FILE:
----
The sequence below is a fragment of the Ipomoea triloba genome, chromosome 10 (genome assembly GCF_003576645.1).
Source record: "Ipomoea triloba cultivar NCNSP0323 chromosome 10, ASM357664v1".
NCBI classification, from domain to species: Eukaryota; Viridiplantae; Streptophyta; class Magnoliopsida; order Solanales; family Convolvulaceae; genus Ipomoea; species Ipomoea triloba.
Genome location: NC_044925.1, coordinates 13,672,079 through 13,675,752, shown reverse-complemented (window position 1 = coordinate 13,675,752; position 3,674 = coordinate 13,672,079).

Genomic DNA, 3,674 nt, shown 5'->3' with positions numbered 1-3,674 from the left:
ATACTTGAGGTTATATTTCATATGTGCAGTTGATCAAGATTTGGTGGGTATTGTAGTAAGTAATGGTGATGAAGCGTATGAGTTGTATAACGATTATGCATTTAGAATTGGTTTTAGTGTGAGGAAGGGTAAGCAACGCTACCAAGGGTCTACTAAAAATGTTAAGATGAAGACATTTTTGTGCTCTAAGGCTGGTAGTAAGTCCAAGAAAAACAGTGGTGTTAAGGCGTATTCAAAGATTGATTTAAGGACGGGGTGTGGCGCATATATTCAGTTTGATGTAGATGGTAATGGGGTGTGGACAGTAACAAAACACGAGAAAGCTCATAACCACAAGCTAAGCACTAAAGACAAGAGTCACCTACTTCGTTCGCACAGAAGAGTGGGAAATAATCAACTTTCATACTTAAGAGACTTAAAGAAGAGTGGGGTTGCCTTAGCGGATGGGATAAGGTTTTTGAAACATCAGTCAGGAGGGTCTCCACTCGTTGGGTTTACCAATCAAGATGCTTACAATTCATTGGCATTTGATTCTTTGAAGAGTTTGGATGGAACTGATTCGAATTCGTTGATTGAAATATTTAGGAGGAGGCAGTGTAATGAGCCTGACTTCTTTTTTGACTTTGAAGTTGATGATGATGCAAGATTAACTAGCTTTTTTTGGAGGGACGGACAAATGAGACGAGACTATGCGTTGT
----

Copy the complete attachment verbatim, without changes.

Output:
The sequence below is a fragment of the Ipomoea triloba genome, chromosome 10 (genome assembly GCF_003576645.1).
Source record: "Ipomoea triloba cultivar NCNSP0323 chromosome 10, ASM357664v1".
NCBI classification, from domain to species: Eukaryota; Viridiplantae; Streptophyta; class Magnoliopsida; order Solanales; family Convolvulaceae; genus Ipomoea; species Ipomoea triloba.
Genome location: NC_044925.1, coordinates 13,672,079 through 13,675,752, shown reverse-complemented (window position 1 = coordinate 13,675,752; position 3,674 = coordinate 13,672,079).

Genomic DNA, 3,674 nt, shown 5'->3' with positions numbered 1-3,674 from the left:
ATACTTGAGGTTATATTTCATATGTGCAGTTGATCAAGATTTGGTGGGTATTGTAGTAAGTAATGGTGATGAAGCGTATGAGTTGTATAACGATTATGCATTTAGAATTGGTTTTAGTGTGAGGAAGGGTAAGCAACGCTACCAAGGGTCTACTAAAAATGTTAAGATGAAGACATTTTTGTGCTCTAAGGCTGGTAGTAAGTCCAAGAAAAACAGTGGTGTTAAGGCGTATTCAAAGATTGATTTAAGGACGGGGTGTGGCGCATATATTCAGTTTGATGTAGATGGTAATGGGGTGTGGACAGTAACAAAACACGAGAAAGCTCATAACCACAAGCTAAGCACTAAAGACAAGAGTCACCTACTTCGTTCGCACAGAAGAGTGGGAAATAATCAACTTTCATACTTAAGAGACTTAAAGAAGAGTGGGGTTGCCTTAGCGGATGGGATAAGGTTTTTGAAACATCAGTCAGGAGGGTCTCCACTCGTTGGGTTTACCAATCAAGATGCTTACAATTCATTGGCATTTGATTCTTTGAAGAGTTTGGATGGAACTGATTCGAATTCGTTGATTGAAATATTTAGGAGGAGGCAGTGTAATGAGCCTGACTTCTTTTTTGACTTTGAAGTTGATGATGATGCAAGATTAACTAGCTTTTTTTGGAGGGACGGACAAATGAGACGAGACTATGCGTTGT